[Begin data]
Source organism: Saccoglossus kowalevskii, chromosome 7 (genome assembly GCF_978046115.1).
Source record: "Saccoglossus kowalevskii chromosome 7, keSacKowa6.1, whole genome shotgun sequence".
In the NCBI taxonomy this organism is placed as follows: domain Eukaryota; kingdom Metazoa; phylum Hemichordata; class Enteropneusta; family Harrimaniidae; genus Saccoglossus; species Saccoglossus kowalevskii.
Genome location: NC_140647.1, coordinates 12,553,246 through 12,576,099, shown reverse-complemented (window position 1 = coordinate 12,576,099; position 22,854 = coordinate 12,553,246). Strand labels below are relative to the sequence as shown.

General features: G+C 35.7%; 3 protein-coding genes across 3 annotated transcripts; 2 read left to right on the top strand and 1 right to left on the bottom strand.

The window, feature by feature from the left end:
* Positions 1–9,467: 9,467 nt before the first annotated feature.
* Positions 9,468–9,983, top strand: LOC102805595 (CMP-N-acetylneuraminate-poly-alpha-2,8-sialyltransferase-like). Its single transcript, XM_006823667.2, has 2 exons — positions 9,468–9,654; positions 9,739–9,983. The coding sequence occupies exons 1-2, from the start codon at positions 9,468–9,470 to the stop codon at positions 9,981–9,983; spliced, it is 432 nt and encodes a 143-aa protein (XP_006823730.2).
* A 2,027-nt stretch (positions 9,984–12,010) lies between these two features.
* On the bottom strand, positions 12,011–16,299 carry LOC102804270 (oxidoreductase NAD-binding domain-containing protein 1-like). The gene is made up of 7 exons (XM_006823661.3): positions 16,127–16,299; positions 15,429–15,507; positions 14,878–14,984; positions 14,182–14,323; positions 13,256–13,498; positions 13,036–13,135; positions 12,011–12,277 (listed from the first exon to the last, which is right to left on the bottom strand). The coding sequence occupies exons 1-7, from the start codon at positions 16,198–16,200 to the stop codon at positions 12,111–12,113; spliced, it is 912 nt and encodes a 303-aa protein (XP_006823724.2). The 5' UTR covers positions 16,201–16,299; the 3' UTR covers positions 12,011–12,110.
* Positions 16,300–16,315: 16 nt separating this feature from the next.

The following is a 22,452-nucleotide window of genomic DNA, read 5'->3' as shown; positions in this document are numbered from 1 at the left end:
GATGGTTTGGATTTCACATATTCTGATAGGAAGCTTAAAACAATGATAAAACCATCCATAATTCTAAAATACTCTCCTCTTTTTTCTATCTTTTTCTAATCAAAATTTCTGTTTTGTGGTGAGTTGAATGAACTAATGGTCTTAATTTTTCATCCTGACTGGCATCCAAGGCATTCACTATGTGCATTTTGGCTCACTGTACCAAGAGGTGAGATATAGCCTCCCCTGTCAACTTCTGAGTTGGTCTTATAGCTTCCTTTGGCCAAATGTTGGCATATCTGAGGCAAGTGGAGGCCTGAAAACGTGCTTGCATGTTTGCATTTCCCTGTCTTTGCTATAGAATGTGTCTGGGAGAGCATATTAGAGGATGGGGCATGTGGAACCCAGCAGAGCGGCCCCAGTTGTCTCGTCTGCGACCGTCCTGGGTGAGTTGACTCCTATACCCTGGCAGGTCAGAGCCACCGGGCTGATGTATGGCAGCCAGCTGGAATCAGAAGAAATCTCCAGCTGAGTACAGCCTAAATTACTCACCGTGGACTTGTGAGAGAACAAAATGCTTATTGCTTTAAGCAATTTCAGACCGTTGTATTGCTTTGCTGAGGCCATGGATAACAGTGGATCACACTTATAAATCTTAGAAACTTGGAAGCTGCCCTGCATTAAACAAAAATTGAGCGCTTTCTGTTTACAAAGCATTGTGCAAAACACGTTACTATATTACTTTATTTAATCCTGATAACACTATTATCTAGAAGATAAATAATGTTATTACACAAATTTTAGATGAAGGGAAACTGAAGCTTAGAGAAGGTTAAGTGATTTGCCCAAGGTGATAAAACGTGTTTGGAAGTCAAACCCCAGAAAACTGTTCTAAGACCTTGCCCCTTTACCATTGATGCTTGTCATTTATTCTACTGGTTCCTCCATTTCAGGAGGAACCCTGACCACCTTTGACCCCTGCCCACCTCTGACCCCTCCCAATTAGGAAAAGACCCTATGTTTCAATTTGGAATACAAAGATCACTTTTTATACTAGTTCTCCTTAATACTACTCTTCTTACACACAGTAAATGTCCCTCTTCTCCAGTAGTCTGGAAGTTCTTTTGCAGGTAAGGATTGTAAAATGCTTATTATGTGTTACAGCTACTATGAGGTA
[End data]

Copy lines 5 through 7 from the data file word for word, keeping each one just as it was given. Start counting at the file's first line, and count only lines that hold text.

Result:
General features: G+C 35.7%; 3 protein-coding genes across 3 annotated transcripts; 2 read left to right on the top strand and 1 right to left on the bottom strand.

The window, feature by feature from the left end:
* Positions 1–9,467: 9,467 nt before the first annotated feature.